This is Dale’s favorite part of the deal: the party afterward. It is not just the libations, music, and women in their best little, black dresses that he appreciates. No, all that is icing on the cake. He loves that all this celebration is happening because of him. He made this, and so many other negotiations in the past, work, and he gets to stand out of the crowd, beaming like the proverbial kid in a candy shop.
He knows, of course, that he did not do it alone. He makes sure everyone knows he appreciates the little people, the eager little worker bees that run around, setting his appointments and grabbing the hard files when he needed them. His conversations always make a point to turn, very briefly, to those who made the deal that much easier for him, in both companies, of course. They smile and laugh at his jokes and tell him what a great boss he is.
His boss pats him on the back as he shakes the other guy’s boss’s hand. It is never too late or too early to network. Dale does this with gusto. He never spends too much or too little time with any gathered group. He listens intently so he knows everything he needs to know about them. That is important, because you never know when you may be negotiating, or fighting, with them later. You never know what useful little tidbit might help you out later. Everyone is your best friend and your worst enemy.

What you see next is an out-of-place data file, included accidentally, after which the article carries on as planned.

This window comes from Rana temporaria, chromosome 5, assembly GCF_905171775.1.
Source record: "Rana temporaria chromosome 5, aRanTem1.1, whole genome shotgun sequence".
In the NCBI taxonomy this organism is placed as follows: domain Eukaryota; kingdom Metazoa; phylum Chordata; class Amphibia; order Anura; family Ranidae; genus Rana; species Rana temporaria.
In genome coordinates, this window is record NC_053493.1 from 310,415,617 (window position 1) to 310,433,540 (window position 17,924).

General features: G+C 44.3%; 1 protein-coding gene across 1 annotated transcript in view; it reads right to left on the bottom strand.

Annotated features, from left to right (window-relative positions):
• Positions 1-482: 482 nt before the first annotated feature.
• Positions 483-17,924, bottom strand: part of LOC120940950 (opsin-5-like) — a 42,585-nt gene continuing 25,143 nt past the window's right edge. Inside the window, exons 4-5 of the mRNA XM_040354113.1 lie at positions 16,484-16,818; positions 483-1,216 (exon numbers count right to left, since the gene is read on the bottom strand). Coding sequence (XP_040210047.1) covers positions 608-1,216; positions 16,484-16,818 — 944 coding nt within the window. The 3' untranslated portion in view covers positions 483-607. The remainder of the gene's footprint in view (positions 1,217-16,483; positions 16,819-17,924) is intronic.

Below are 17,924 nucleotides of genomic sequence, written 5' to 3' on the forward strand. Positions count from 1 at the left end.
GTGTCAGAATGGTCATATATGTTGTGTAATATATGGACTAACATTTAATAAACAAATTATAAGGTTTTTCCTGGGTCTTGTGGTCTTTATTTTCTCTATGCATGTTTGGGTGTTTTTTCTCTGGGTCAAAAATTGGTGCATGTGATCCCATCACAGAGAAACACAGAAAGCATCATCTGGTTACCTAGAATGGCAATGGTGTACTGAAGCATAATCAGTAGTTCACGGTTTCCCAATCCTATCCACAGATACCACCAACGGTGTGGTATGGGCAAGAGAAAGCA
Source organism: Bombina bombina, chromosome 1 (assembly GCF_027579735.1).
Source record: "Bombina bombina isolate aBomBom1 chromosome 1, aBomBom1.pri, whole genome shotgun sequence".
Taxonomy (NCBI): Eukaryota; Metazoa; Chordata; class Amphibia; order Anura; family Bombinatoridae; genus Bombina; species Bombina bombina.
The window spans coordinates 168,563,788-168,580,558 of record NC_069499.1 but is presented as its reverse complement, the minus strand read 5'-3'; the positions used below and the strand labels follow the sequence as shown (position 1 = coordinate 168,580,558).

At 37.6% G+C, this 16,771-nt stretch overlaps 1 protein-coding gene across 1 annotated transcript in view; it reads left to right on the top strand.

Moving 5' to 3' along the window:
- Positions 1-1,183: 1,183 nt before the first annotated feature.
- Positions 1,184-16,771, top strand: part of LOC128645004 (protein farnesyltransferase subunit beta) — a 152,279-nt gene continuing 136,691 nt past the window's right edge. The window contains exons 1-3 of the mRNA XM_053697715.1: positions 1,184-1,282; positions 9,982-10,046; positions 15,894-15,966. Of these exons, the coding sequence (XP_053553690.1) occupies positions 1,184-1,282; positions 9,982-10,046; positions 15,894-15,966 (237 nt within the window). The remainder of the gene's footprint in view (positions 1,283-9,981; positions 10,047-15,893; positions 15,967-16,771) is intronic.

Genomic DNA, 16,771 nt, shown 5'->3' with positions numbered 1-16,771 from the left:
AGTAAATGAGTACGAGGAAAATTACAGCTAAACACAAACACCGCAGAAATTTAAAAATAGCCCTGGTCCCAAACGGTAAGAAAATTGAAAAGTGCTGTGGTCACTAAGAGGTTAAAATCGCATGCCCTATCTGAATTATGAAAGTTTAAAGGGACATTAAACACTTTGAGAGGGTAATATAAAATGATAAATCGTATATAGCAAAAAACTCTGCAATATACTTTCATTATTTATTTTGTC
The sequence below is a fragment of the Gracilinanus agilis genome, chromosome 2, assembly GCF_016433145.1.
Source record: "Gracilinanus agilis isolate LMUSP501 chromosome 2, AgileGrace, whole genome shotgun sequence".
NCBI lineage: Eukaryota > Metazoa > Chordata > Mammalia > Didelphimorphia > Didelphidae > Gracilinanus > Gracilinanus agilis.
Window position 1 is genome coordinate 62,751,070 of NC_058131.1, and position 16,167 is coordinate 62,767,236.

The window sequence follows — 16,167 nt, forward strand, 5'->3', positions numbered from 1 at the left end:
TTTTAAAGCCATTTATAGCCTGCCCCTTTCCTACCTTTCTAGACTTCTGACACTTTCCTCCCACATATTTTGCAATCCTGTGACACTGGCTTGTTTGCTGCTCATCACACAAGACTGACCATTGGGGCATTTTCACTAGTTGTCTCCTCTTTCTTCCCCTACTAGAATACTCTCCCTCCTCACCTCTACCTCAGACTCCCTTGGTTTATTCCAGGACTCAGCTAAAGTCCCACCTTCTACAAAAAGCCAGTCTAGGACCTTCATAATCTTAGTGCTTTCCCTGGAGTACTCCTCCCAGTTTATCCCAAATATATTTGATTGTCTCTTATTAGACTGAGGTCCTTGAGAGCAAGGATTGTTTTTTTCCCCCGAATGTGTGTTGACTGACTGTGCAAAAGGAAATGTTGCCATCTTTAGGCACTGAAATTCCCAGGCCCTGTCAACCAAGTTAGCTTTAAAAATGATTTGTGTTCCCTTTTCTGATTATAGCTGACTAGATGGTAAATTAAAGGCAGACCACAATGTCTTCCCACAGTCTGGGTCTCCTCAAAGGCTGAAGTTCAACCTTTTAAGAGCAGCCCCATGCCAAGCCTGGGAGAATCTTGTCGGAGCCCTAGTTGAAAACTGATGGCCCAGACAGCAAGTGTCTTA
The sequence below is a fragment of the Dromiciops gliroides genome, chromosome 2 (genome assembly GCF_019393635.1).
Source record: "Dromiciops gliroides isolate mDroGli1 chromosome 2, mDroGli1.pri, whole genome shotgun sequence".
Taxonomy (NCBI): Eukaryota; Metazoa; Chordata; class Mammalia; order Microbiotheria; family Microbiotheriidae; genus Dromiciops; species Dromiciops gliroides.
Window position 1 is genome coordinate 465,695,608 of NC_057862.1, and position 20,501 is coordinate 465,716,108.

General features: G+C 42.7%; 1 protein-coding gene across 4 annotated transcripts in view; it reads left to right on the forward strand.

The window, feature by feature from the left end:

Men get a hearty pat on the back and women a gentle, not too intrusive, hand at the small of their back. You have to let them know how strong you are. They can smell weakness, and if you show any, you are as good as done. Dale will never let that happen.
No, he works the crowd slow but sure. He makes new contacts, new allies, and meets prospective new employers. Blind loyalty is a sign of weakness. He does all this and basks in his latest success, confident that the small fry in the pond can never take this shark.